California’s Landmark Intersex Rights Bill Just Failed in Committee

And the committee's chair received a $50,000 check from the bill's opponents on Friday.

Above: Intersex rights activist Pidgeon Pagonis speaks during a protest against genital surgeries on intersex kids outside of Lurie Children's Hospital in Chicago on July 19, 2018.

A landmark bill that would have ended infant intersex surgeries in California has died in committee, foreclosing an opportunity to advance legislation advocates hoped could serve as a template for the nation.

Senate Bill 201 died in the California Senate Business, Professions and Economic Development Committee on Monday by a 4-2 vote. Three senators did not vote at all.

The vote comes just three days after the California Medical Association, which has vociferously opposed the measure, funneled $50,000 into a campaign fund for the committee’s chair, Sen. Steven Glazer, campaign finance records show.

Steven Harmon, a spokesperson for Glazer, tells NewNowNext that Glazer was “not involved in that independent [campaign] committee’s work.” In a statement released to NewNowNext, Glazer said he does oppose sex assignment surgery on infants born with ambiguous sex characteristics.

“I believe a narrower bill could be crafted to achieve that objective,” Glazer said. “I’m sorry that this did not occur today.”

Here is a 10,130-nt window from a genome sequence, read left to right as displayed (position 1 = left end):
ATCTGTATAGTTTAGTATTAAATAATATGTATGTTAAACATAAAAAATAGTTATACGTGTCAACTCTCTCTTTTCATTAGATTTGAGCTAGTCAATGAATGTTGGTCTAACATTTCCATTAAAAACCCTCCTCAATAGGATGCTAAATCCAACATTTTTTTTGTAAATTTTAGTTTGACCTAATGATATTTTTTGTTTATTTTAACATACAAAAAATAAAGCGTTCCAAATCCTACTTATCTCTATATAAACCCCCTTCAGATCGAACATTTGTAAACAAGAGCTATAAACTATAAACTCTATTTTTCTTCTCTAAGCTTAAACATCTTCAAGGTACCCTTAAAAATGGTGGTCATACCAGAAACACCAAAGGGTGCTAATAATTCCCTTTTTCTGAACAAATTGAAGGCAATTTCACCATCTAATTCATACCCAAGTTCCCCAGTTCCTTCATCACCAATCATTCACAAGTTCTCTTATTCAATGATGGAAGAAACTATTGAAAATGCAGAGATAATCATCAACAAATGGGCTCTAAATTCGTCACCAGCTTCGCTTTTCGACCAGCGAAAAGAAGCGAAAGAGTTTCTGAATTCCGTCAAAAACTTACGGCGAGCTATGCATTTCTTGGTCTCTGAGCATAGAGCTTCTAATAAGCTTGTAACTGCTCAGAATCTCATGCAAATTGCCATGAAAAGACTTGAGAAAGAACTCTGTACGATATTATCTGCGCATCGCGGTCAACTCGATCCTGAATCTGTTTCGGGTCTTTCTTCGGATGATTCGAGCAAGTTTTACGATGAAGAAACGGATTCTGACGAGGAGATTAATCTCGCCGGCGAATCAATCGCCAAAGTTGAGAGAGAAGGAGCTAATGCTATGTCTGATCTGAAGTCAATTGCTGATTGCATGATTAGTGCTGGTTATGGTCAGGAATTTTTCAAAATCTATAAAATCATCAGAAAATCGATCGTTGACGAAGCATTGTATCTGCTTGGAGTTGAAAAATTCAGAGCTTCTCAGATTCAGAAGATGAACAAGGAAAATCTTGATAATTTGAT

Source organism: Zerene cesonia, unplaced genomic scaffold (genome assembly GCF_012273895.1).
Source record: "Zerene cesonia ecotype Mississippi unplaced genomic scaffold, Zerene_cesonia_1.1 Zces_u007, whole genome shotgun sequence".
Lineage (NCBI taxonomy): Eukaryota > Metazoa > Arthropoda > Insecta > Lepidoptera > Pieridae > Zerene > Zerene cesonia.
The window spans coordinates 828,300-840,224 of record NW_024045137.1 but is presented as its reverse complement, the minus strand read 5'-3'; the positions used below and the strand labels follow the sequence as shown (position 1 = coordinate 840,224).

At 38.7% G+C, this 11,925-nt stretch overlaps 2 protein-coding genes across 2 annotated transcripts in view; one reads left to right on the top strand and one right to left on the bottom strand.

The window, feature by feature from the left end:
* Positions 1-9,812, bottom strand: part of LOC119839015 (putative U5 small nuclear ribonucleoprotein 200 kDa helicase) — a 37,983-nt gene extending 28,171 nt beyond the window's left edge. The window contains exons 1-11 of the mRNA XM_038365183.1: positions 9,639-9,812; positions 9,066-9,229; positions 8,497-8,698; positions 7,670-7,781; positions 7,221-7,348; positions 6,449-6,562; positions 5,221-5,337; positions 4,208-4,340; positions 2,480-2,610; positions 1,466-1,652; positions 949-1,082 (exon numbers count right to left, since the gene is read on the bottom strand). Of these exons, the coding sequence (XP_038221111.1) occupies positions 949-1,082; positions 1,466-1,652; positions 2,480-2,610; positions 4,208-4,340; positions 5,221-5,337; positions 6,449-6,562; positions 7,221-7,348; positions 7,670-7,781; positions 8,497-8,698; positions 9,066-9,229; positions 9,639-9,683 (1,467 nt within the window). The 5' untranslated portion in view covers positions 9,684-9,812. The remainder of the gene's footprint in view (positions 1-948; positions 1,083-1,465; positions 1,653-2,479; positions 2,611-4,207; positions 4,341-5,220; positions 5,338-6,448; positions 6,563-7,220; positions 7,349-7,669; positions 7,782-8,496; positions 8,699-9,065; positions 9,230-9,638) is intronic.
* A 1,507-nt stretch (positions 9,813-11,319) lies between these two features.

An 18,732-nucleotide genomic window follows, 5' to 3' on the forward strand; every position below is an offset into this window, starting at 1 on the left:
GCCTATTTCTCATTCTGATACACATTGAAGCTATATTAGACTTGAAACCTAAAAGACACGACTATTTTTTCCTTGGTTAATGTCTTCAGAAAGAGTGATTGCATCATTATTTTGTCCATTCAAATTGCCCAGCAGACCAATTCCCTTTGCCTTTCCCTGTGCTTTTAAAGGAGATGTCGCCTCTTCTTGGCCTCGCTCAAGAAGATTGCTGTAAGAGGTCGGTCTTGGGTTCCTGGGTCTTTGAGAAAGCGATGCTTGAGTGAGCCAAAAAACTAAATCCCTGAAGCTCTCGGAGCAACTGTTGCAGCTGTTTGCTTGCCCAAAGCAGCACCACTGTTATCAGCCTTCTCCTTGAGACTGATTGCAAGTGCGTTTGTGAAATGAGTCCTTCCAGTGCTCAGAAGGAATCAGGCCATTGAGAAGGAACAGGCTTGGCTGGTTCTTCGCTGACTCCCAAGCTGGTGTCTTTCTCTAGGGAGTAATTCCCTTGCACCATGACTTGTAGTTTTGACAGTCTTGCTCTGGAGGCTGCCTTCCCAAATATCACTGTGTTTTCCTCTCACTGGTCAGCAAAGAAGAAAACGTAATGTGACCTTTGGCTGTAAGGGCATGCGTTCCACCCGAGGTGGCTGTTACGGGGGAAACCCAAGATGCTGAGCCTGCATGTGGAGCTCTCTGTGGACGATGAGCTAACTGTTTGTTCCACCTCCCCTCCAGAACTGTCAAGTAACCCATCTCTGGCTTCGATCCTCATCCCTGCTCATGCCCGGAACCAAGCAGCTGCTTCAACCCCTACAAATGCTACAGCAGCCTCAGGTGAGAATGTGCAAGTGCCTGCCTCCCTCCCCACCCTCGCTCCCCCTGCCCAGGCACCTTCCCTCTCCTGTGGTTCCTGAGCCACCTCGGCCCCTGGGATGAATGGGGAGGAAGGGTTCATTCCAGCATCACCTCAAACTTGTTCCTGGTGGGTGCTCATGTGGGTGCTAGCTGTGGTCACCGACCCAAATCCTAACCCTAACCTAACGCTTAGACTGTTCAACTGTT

The California Medical Association did not respond to a request for comment from NewNowNext on whether it had made the donation with the expectation that Glazer vote against SB 201.

SB 201, which had broad backing from LGBTQ rights advocates, would have required doctors and parents to delay medically unnecessary intersex surgeries on infants until the age of six. Such surgeries—in which adults decide to gender intersex children along a binary—are often hidden from them from years. But in many cases, those surgeries have robbed patients of sexual sensation later in life.

A growing chorus of human rights groups have condemned intersex surgeries on babies as physically and psychologically devastating. Human Rights Watch and the United Nations have advocated for the end of such surgeries.

In a statement, bill sponsor Sen. Scott Wiener said he was very disappointed in the committee for voting down the bill.

“Intersex people deserve legal protection, and we are committed to ensuring that protection under California law,” Wiener added. “Today’s vote was a setback, but this is only the beginning.”

Josh Stickney, press secretary for statewide LGBTQ organization Equality California, says advocates are confident that the measure will pass. His group, interACT: Advocates for Intersex Youth, and the ACLU of California could push for its passage next year, he adds. In the meantime, New York is weighing a similar bill.

“We’re still very hopeful, not only about California, but the rest of the country,” Stickney tells NewNowNext. “Yes, California has a history of leading, not just on LGBTQ issues but human rights issues… The votes are there. We just couldn’t get it past our first policy committee.”

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